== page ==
Standard Volley– On 10+, can I say, “I shoot the arrow at his head/eye/hand/somewhere specific”?

Standard Volley– On 10+, can I say, “I shoot the arrow at his head/eye/hand/somewhere specific”?

Standard Volley– On 10+, can I say, “I shoot the arrow at his head/eye/hand/somewhere specific”? Or is it just general damage, or left to GM fiat?

28 thoughts on “Standard Volley– On 10+, can I say, “I shoot the arrow at his head/eye/hand/somewhere specific”?”

  1. Also, it looks like you’re deciding the narrative of your action after you got the die result. DW is designed the other way around; Say what you’re doing, take the move that applies (Volley, Called Shot), and then the narrative continues once you know if you succeeded.

  2. Well, Games that use the *W engine should work differently from the “standard-D&Desque-games-we-played-a-lot-in-the-past”. This is true in melee as in ranged combat.

    For example, a “good” DW player shouldn’t say “shoot with my bow… 4 damages”. He should say “I want to kill that bastard, I aim for the heart… 4 damage! Bye bye man!”. Or he should say “I want to hit the hand, ’cause I’d love he’d drop his weapon”. I as master could reply “ok Defy Danger on Dex” (because the requested effect is something different from standard volley, AND a character with Called Shot ability should be better to gain those effects AND the damage). Other masters could say “Ok you aim the hand? Good, he takes damage AND he drops his weapon! Cool.”

  3. It’s my understanding that, if you’re shooting for an effect in the fiction, not to do damage, that it could totally be Dex Danger.  Like, if i’m trying to shoot a grappling hook through a narrow window, that’s not Volley, even though i’m shooting a target, right?  I’m not going to roll damage against the window, i’m just going to see if i shoot the grappling hook into the window or not.  If i’m shooting something out of a guys hand, the guys hand is just another window, right?  Volley has the end result ‘do you harm them?’  If you’re not concerned with harming them, shouldn’t that be acting against Danger?

  4. My bad, Volley wouldn’t be triggered by the grappling hook because:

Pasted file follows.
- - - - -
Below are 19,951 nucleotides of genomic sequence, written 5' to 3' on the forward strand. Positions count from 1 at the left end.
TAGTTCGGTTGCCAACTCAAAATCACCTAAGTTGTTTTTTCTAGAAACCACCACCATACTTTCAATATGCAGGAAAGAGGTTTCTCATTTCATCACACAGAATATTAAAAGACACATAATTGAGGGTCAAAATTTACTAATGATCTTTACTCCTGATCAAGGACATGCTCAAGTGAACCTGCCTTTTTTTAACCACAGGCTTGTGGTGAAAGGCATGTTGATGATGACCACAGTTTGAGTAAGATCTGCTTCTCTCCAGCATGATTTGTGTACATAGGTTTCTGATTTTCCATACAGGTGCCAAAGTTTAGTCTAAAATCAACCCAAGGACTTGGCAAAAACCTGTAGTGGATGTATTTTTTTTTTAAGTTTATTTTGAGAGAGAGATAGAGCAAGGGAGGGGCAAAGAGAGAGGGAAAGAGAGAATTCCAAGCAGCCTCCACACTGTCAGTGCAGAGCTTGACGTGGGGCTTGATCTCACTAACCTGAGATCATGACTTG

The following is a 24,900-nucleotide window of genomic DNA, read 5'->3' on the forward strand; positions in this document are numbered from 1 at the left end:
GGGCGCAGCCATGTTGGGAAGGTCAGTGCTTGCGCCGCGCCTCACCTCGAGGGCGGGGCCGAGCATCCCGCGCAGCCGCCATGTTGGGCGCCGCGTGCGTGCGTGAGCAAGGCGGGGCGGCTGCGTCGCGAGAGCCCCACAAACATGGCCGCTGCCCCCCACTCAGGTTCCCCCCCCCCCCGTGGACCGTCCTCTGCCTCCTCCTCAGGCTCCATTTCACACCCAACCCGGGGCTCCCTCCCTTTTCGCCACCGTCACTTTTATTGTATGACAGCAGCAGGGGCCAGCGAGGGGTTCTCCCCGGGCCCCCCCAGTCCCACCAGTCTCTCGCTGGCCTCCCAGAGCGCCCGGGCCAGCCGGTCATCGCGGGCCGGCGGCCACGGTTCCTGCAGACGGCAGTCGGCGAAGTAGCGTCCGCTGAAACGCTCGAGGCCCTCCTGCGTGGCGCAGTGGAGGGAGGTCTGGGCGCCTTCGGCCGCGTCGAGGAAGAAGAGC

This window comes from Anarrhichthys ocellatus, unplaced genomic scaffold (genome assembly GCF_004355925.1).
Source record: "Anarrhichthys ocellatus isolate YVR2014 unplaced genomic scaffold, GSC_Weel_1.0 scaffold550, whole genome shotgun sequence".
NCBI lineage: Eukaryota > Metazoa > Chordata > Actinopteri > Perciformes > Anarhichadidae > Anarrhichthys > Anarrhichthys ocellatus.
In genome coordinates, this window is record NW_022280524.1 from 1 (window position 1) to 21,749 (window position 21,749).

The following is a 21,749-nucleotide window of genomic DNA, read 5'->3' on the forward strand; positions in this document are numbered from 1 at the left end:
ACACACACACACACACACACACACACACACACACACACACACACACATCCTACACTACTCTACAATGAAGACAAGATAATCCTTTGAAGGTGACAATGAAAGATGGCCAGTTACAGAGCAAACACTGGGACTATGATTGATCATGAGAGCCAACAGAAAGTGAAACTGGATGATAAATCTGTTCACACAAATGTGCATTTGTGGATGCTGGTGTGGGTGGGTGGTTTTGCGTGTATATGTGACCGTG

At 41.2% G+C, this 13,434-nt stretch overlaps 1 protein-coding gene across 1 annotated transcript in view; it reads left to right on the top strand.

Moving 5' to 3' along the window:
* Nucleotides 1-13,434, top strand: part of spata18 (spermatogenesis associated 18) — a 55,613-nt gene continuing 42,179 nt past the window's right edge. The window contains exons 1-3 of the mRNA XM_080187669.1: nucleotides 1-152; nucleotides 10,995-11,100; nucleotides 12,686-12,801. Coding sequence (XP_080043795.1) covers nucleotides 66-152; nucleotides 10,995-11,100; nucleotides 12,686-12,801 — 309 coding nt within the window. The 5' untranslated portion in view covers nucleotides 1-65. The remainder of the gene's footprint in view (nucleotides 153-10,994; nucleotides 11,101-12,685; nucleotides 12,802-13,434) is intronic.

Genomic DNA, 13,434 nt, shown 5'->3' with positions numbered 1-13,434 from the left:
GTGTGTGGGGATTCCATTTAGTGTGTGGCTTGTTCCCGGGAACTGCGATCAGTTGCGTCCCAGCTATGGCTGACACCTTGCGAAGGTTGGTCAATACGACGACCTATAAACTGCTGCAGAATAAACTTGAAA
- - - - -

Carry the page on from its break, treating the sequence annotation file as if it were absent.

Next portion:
“When you take aim and shoot at an enemy at range” 

    is the trigger. 

    I think this says something about how shooting people in “The” Dungeon World works. When you shoot someone with a ranged weapon. It will hurt. Tricks like shooting stuff out of someones hand can only be done by the Ranger (or if you picked up Called Shot). 

  5. Sorry, not to de-rail, as this is only tangential to the original topic.  I think the GM fiat/interpretation element is what gets at the original answer best.  You should be just narrating “I shoot him in the eye” and rolling Volley and letting the damage/armor/fiction determine how it shakes out…

  6. However, when would you most want to do that? To save an ally from an incoming attack? Could be an Aid roll. When the enemy is directly in front of you, it really depends on the fiction if such a shot is possible. The system is kind of saying: 

    When an enemy is directly in front of you and you wanna shot at them, you can do it but you won’T stop the attack. You can safe yourself some other way but then you don’t shoot. I would be okay with that personally. 

  7. I was thinking more “he holds the amulet aloft and the beast is entranced by it. What do you do?”

    “Oh, so it’s the amulet that gives him the power? Cool, I take out my hunting bow and shoot it out of his hand while he’s distracted…”

    I could see: Volley, Dex Danger, or even a flat out “oh, he’s paying you no mind, so that works perfectly, no roll.” Depending on game/group/sitch.